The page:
On Monday, June 9, 2014 9:39:18 AM UTC-4, trader_4 wrote:
plus as a example for a momentlets take this to a extreme....
how much electric would it take to keep the water hot in a vacuumn bottle.???
amost none. so insulation might help a lot, saving most of the energy you want to save by turning one water heater off, while still having the capacity
On Monday, June 9, 2014 9:52:44 AM UTC-4, bob haller wrote:
Another way of looking at it, compare it to an attic. In winter, the
attic could be 20F, while the heated air below is 70F. That's a 50F
temp delta and the sound science says having 12" of insulation makes a
substantial difference versus 4" of insulation. With a WH set at 130F,
sitting in a basement that's 55F, you have an 75F temp delta, 50% higher
than the attic example. That means you're going to have a roughly 50%
greater driving force to move heat out of the tank. IDK how much insulation
is in a WH, but I doubt it's even 4" thick. And IDK how much difference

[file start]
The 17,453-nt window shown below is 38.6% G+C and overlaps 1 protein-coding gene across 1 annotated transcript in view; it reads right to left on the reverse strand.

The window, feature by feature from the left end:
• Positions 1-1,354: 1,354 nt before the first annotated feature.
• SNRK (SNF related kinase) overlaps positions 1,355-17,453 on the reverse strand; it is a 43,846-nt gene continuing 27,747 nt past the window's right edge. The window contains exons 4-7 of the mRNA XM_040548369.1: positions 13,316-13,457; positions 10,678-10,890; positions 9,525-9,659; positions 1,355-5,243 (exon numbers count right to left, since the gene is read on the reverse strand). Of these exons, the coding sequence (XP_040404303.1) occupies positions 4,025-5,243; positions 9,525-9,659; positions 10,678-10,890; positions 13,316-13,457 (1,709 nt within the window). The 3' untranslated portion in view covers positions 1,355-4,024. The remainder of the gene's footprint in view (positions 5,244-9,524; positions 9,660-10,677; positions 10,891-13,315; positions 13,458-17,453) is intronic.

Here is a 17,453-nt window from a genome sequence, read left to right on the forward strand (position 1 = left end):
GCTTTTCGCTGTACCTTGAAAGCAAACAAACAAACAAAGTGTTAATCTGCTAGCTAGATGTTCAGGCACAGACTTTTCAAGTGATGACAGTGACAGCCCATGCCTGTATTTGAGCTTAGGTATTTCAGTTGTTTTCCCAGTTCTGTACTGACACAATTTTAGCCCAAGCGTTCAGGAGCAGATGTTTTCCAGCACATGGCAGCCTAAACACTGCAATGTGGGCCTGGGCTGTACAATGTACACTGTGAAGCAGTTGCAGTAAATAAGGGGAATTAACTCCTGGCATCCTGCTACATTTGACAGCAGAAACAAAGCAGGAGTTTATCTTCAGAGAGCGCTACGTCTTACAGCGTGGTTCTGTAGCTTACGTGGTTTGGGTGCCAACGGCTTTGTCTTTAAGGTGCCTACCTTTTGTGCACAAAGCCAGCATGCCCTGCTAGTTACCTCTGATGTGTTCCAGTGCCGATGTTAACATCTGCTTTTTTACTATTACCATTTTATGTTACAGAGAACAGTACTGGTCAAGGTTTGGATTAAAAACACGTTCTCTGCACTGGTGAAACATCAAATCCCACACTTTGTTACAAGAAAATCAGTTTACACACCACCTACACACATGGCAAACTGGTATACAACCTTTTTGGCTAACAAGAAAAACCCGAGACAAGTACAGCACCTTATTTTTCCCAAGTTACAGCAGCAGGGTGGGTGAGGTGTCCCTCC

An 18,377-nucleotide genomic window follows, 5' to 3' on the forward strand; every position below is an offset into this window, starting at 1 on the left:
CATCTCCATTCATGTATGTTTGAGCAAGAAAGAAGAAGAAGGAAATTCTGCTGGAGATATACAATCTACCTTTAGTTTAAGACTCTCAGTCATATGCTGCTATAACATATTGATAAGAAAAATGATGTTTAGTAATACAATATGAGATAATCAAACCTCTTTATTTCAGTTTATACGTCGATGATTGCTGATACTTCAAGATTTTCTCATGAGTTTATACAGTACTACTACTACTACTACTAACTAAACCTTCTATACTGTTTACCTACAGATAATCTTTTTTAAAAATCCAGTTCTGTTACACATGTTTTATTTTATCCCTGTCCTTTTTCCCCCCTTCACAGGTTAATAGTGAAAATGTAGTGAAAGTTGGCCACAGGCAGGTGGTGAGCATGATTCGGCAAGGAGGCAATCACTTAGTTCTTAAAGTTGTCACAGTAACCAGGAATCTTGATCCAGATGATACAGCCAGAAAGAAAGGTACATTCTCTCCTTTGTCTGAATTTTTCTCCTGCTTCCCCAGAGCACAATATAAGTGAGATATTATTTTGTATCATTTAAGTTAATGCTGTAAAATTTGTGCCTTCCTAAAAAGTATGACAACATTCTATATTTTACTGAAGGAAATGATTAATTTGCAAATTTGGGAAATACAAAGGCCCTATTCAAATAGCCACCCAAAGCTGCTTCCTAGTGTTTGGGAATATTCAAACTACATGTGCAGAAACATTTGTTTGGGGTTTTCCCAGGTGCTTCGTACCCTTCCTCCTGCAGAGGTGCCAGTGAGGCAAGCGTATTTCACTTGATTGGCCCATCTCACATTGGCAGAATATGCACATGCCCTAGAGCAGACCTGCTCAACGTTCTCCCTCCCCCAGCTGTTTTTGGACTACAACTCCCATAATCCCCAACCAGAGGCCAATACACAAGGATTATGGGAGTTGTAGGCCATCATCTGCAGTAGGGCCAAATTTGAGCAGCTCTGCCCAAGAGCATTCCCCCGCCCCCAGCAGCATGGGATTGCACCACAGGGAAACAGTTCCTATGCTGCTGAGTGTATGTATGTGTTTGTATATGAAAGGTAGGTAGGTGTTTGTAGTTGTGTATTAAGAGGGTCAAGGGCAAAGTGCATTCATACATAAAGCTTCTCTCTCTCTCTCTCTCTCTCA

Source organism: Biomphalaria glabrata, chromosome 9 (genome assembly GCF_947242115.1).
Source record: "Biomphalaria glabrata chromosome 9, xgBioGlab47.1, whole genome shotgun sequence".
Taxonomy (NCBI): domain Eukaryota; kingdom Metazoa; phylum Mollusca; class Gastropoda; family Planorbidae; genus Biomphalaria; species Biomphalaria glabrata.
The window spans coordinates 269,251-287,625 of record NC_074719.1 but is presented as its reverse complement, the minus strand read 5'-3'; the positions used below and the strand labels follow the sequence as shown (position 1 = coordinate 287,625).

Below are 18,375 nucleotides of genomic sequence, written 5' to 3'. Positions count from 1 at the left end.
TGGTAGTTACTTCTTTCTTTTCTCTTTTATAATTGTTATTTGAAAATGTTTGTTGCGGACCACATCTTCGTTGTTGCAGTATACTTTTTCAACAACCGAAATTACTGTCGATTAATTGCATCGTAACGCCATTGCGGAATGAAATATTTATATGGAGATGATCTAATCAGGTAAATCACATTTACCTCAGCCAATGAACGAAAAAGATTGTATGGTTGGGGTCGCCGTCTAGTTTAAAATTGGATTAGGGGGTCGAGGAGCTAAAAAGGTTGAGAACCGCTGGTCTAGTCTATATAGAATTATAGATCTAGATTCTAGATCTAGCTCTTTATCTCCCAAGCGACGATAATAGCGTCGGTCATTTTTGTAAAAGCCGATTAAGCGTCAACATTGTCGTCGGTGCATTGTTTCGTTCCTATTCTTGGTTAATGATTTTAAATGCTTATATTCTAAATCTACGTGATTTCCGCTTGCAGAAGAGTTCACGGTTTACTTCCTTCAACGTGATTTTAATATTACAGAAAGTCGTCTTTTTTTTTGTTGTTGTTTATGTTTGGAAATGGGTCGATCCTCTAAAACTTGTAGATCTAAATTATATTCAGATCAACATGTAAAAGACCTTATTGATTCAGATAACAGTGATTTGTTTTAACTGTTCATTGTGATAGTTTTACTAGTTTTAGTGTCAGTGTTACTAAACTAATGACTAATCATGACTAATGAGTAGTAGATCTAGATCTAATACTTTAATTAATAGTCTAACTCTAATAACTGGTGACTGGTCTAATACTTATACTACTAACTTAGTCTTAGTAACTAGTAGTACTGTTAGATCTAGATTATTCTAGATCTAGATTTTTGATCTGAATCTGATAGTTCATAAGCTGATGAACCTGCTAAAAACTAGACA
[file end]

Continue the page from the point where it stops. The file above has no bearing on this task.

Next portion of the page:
it would actually make, but I woulnd't be surprised for it to have a
reasonable payback and for it to be worthwhile.
Sorry for the delay. You've probably moved on by now, but for the record
these heaters are from:
Model # ES652S0RT0W
240 VAC, Single Phase
Upper Watts: 0
Lower Watts: 5500
Total Watts: 5500
Capacity: 50 gallon
So now, 6 months after closing the inlet valve on one heater and unplugging
it from its receptacle, all has been well. We've had guests stay with us on
multiple occasions and there have been no issues with running out of hot
water. I would have to say that a single 50-gal heater seems to be perfectly
sufficient for our needs. I do plan to switch over to the disabled heater at
some point, possibly on a yearly basis.
Are the heaters in parallel? Sounds like it if you can shut off the
inlet on either one and still have water flowing.
I'm thinking that if I were in your shoes and decided to keep both in
the system and yet only use one at any given time, I would plumb them in
series with a reversible bypass of some sort. Maybe I can clarify a bit
with a verbal diagram.
In position "1" Water heater "A" is turned off (electrically) and water
from the main (or water softener) flows into it (making it an old
fashioned tempering tank) and then flows on to Water heater "B" which is
active electrically and actually heats the water.
When you "switch over" annually or semi-annually, their functions are
are reversed and "B" becomes the tempering tank and "A" is the water heater.
With the arrangement that you are apparently using - a parallel setup
allowing for one heater to be completely shut down from both the
electrical system and the plumbing system, I'd be a bit concerned about
bacterial growth, etc. in the "off line" heater.
Does that make sense?